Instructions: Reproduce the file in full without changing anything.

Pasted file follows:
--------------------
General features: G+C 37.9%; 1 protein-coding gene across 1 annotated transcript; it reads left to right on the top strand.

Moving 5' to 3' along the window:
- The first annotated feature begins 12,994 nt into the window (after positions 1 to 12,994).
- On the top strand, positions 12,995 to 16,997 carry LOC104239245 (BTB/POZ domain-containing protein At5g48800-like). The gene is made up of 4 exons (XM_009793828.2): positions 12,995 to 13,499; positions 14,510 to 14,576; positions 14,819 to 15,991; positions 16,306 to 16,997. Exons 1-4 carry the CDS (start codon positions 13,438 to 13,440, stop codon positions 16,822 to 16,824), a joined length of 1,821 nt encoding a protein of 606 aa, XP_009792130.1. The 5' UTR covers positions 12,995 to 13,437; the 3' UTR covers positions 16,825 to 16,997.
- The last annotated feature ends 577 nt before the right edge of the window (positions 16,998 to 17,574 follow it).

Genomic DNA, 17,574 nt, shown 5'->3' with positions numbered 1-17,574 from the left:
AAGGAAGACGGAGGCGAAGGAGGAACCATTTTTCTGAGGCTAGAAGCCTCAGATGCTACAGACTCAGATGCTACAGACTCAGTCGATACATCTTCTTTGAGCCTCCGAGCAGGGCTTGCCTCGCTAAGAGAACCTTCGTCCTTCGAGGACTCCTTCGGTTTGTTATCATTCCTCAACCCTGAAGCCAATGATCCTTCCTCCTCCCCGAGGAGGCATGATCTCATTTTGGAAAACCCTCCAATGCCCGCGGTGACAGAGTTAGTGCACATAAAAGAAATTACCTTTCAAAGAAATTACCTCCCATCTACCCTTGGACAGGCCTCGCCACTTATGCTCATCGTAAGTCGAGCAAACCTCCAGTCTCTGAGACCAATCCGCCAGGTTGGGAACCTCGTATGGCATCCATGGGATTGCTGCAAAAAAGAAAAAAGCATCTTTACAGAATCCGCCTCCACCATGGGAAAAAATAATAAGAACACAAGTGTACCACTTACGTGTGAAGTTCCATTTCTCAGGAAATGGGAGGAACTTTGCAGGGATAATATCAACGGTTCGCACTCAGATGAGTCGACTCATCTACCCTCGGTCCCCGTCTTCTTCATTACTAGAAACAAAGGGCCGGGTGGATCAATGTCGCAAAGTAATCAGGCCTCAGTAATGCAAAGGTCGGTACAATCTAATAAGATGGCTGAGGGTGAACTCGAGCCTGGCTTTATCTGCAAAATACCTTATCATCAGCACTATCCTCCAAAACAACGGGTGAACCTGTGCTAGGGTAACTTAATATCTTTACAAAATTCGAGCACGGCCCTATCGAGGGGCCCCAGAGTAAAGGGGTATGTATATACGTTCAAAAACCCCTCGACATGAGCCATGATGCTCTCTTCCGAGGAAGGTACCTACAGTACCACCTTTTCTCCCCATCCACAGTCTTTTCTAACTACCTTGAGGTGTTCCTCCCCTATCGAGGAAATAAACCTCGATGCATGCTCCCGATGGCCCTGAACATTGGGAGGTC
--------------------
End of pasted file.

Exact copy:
General features: G+C 37.9%; 1 protein-coding gene across 1 annotated transcript; it reads left to right on the top strand.

Moving 5' to 3' along the window:
- The first annotated feature begins 12,994 nt into the window (after positions 1 to 12,994).
- On the top strand, positions 12,995 to 16,997 carry LOC104239245 (BTB/POZ domain-containing protein At5g48800-like). The gene is made up of 4 exons (XM_009793828.2): positions 12,995 to 13,499; positions 14,510 to 14,576; positions 14,819 to 15,991; positions 16,306 to 16,997. Exons 1-4 carry the CDS (start codon positions 13,438 to 13,440, stop codon positions 16,822 to 16,824), a joined length of 1,821 nt encoding a protein of 606 aa, XP_009792130.1. The 5' UTR covers positions 12,995 to 13,437; the 3' UTR covers positions 16,825 to 16,997.
- The last annotated feature ends 577 nt before the right edge of the window (positions 16,998 to 17,574 follow it).

Genomic DNA, 17,574 nt, shown 5'->3' with positions numbered 1-17,574 from the left:
AAGGAAGACGGAGGCGAAGGAGGAACCATTTTTCTGAGGCTAGAAGCCTCAGATGCTACAGACTCAGATGCTACAGACTCAGTCGATACATCTTCTTTGAGCCTCCGAGCAGGGCTTGCCTCGCTAAGAGAACCTTCGTCCTTCGAGGACTCCTTCGGTTTGTTATCATTCCTCAACCCTGAAGCCAATGATCCTTCCTCCTCCCCGAGGAGGCATGATCTCATTTTGGAAAACCCTCCAATGCCCGCGGTGACAGAGTTAGTGCACATAAAAGAAATTACCTTTCAAAGAAATTACCTCCCATCTACCCTTGGACAGGCCTCGCCACTTATGCTCATCGTAAGTCGAGCAAACCTCCAGTCTCTGAGACCAATCCGCCAGGTTGGGAACCTCGTATGGCATCCATGGGATTGCTGCAAAAAAGAAAAAAGCATCTTTACAGAATCCGCCTCCACCATGGGAAAAAATAATAAGAACACAAGTGTACCACTTACGTGTGAAGTTCCATTTCTCAGGAAATGGGAGGAACTTTGCAGGGATAATATCAACGGTTCGCACTCAGATGAGTCGACTCATCTACCCTCGGTCCCCGTCTTCTTCATTACTAGAAACAAAGGGCCGGGTGGATCAATGTCGCAAAGTAATCAGGCCTCAGTAATGCAAAGGTCGGTACAATCTAATAAGATGGCTGAGGGTGAACTCGAGCCTGGCTTTATCTGCAAAATACCTTATCATCAGCACTATCCTCCAAAACAACGGGTGAACCTGTGCTAGGGTAACTTAATATCTTTACAAAATTCGAGCACGGCCCTATCGAGGGGCCCCAGAGTAAAGGGGTATGTATATACGTTCAAAAACCCCTCGACATGAGCCATGATGCTCTCTTCCGAGGAAGGTACCTACAGTACCACCTTTTCTCCCCATCCACAGTCTTTTCTAACTACCTTGAGGTGTTCCTCCCCTATCGAGGAAATAAACCTCGATGCATGCTCCCGATGGCCCTGAACATTGGGAGGTC